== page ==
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    ABSTRACT: To date, limited data are available regarding the inter-site consistency of test-retest reproducibility of functional connectivity measurements, in particular with regard to integrity of the Default Mode Network (DMN) in elderly participants. We implemented a harmonized resting-state fMRI protocol on 13 clinical scanners at 3.0T using vendor-provided sequences. Each site scanned a group of 5 healthy elderly participants twice, at least a week apart. We evaluated inter-site differences and test-retest reproducibility of both temporal signal-to-noise ratio (tSNR) and functional connectivity measurements derived from: i) seed-based analysis (SBA) with seed in the posterior cingulate cortex (PCC), ii) group independent component analysis (ICA) separately for each site (site ICA), and iii) consortium ICA, with group ICA across the whole consortium. Despite protocol harmonization, significant and quantitatively important inter-site differences remained in the tSNR of resting-state fMRI data; these were plausibly driven by hardware and pulse sequence differences across scanners which could not be harmonized. Nevertheless, the tSNR test-retest reproducibility in the consortium was high (ICC=0.81). The DMN was consistently extracted across all sites and analysis methods. While significant inter-site differences in connectivity scores were found, there were no differences in the associated test-retest error. Overall, ICA measurements were more reliable than PCC-SBA, with site ICA showing higher reproducibility than consortium ICA. Across the DMN nodes, the PCC yielded the most reliable measurements (≈4% test-retest error, ICC=0.85), the medial frontal cortex the least reliable (≈12%, ICC=0.82) and the lateral parietal cortices were in between (site ICA). Altogether these findings support usage of harmonized multisite studies of resting-state functional connectivity to characterize longitudinal effects in studies that assess disease progression and treatment response.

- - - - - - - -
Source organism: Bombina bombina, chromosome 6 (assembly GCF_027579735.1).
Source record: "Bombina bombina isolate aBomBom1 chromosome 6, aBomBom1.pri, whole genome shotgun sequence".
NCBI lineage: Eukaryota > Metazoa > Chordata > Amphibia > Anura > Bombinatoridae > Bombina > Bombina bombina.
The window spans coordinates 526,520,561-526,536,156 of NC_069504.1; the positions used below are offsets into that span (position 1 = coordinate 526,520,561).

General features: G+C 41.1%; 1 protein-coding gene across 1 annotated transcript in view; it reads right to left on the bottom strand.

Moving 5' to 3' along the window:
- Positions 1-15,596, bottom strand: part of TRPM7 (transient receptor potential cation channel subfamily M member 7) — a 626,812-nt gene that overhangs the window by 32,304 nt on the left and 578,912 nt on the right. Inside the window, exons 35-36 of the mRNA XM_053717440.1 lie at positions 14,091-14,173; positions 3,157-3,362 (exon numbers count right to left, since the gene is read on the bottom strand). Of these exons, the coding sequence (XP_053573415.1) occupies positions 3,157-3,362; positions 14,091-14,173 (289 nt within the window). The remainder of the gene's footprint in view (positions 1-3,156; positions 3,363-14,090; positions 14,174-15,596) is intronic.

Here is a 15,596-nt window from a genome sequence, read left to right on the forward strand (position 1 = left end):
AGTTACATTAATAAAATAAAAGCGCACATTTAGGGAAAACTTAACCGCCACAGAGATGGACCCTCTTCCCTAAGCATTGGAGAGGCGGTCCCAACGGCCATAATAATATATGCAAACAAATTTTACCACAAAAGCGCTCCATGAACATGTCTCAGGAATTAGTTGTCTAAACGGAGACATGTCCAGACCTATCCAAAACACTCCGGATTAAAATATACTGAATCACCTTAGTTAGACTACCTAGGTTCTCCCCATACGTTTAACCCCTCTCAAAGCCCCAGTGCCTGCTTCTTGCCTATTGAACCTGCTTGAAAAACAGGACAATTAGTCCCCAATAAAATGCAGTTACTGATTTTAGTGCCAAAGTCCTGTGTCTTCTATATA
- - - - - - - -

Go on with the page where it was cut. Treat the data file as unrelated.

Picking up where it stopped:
NeuroImage 07/2015; DOI:10.1016/j.neuroimage.2015.07.010 · 6.36 Impact Factor